Simon Ismail, director of Salboy: “We’re working on two major schemes which have consent on in Salford, at Trinity Way and the Crescent [partnered with Betfred owner Fred Done], which are specifically designed PRS villages. We plan to retain all the units to become a professional PRS landlord. In the normal rented market, 80% of rented properties are owned by minor landlords who may only be looking after one property, which are often substandard and at an inflated rent. The Government now wants to institutionalise and professionalise the sector.
“I think PRS and build-to-rent are distinctly different terms. In build-to-rent, the units are often sold overseas, the landlords never actually see the properties, and they’re not focused on management, which is entirely different to PRS.
“If you’re looking at PRS for the most return for your capital, then it is not the asset class for you. Funds need to get a return on their investment, and the mid-level funds that are the most active and aggressive want 8% gross and 6% net return, and that just won’t work with PRS right now.
“You get into a dangerous game of value-engineering. The sweet spot for investment would be around 240 units, but if the site requires more massing than that, you’d have to reduce it for the fund, which might not be the right thing for the city or for the service-led industry.
“The concept is we want to create a place where people want to stay, and a community which can be kept within the scheme. We’re scratching the surface as PRS is unproven in the UK, but it’s proven around the world.”
Chris Findley, assistant director of planning and transport at Salford City Council
“PRS has come out of left field from a planning authority point of view, and it’s been coming at us fast since the crash. During the recession, we were producing plans which were scaling back quantums, and now it’s all back in a big way.
“I’ve heard ‘ours is a proper PRS scheme, unlike all the others’ from developers several times, and the first time I was impressed, but by the third or fourth time I realised there was a lot of work to be done to find out what PRS really is. It’s been a steep learning curve, and particularly when it comes to section 106 agreements, as that has involved very detailed discussions of the viability around each individual scheme.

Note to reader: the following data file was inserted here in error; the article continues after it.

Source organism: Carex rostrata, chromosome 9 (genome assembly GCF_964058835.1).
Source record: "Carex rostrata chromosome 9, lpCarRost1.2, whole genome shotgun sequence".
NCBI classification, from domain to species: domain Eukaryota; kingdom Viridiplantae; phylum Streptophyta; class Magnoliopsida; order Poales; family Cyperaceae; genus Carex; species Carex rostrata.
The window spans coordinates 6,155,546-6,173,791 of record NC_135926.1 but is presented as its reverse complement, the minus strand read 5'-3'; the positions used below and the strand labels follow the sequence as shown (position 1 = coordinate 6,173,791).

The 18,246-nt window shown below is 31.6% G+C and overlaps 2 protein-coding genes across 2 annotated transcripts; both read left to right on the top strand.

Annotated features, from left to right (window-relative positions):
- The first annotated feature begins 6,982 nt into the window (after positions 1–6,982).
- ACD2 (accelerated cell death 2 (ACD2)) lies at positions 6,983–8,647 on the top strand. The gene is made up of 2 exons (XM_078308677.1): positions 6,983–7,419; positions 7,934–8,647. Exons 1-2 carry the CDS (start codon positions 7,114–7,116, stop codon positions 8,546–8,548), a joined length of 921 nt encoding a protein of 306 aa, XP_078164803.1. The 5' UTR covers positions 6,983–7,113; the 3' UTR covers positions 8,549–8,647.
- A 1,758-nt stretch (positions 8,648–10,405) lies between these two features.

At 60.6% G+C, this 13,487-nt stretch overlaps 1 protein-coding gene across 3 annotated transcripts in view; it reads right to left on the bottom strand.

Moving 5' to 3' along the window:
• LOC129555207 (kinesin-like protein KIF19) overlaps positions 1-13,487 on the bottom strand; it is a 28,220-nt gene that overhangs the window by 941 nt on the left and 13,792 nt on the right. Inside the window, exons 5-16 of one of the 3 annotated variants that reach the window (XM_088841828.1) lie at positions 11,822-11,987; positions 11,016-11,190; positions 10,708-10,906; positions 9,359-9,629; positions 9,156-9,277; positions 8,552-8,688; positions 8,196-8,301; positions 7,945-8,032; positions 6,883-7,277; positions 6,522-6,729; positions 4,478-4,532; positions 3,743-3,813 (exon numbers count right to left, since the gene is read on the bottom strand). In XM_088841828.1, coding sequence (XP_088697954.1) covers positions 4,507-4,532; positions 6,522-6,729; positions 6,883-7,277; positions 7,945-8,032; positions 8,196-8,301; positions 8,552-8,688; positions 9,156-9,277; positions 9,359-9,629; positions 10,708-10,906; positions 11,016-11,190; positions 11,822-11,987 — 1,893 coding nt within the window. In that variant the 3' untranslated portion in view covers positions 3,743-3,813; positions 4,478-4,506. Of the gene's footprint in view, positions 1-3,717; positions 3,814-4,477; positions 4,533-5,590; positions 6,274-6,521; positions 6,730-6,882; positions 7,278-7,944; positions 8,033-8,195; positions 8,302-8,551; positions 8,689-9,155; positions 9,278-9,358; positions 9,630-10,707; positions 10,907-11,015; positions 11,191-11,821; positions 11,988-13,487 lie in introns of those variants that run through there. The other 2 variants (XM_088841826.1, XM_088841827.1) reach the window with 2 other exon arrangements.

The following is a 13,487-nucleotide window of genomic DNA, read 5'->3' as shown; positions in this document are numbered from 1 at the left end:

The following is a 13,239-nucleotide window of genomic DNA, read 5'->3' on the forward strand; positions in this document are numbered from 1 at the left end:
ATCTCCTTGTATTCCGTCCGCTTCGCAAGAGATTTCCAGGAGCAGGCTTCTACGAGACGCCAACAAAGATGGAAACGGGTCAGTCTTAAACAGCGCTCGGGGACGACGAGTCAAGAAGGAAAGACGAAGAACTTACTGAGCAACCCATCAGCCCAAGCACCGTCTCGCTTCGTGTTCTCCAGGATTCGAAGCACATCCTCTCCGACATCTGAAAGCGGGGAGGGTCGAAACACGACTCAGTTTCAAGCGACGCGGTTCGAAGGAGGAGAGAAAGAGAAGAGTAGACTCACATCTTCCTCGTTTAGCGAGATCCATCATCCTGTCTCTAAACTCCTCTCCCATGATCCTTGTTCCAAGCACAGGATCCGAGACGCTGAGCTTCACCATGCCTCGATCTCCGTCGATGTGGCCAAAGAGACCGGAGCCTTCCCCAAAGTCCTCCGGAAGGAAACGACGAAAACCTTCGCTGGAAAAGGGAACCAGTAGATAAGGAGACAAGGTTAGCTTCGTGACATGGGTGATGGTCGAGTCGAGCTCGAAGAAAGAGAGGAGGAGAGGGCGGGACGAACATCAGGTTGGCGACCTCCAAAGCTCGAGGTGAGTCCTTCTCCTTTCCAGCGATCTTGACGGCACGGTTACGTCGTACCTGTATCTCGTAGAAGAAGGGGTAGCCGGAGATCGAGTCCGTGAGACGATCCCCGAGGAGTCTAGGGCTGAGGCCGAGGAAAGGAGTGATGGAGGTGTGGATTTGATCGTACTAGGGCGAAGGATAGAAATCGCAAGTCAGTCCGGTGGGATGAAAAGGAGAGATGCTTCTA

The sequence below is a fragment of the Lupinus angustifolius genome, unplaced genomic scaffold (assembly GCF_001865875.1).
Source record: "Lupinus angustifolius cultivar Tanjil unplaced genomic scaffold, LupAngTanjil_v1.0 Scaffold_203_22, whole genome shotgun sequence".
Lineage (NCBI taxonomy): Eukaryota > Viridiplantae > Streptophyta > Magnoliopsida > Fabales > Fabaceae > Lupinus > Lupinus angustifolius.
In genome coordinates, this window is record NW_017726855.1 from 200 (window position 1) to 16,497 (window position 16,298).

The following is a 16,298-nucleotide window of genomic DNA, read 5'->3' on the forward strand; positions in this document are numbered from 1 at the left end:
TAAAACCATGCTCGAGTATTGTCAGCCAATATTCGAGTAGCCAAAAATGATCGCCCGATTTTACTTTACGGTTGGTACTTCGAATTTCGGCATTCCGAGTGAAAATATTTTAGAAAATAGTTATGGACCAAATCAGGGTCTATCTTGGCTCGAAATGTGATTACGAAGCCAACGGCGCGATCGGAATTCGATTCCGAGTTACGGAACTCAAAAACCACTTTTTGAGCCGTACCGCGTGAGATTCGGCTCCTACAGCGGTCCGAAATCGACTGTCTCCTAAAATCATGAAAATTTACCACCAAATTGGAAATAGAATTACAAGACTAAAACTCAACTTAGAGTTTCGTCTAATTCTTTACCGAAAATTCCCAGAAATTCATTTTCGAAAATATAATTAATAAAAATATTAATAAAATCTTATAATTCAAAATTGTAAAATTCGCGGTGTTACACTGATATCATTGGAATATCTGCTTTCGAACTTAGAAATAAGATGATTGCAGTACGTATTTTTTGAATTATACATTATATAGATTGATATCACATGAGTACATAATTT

“Every project is different, so I’m left unsure as to whether PRS is one thing or many things. As a planning authority we want to create good places that work, and are still working in 40 years’ time, but as this is a new model, a lot of trust is involved.
“Within the Government’s agenda, there is still a big push into home ownership, and starter homes rather than affordable homes, which is worrying as I don’t think that will work in a Greater Manchester context.”
Euan Kellie, managing director of Euan Kellie Property Solution: “How PRS is different to other types of residential is a qualitative point. PRS is still raw, and is a residential use class, but it is qualitative; it’s all about design at the centre, the management element, and that’s the first thing you look at with PRS, the ethos and the shared space.
“There’s ample evidence to support PRS. There’s a driver at the moment for housing full stop, but statistics show that the residential market is moving towards this type of tenure. Generation Z, those who graduated around 2010, are now coming into industry in a different way. The job market is fluid, there’s less aspiration for owning your own property, and those trends will only continue.
“As the market blossoms it will develop a competitive edge, and quality will be the differentiator, and tenants will spend more for that quality. In the US, PRS brands manage blocks in multiple cities, and if you live in New York but you’re visiting Philadelphia for a few days, you can stay in the same company’s building.
“There’s arguments that PRS should be a separate use class, but I don’t think we need it, it wouldn’t help the system, and there are enough control mechanisms in place already to need to talk about changing plans.”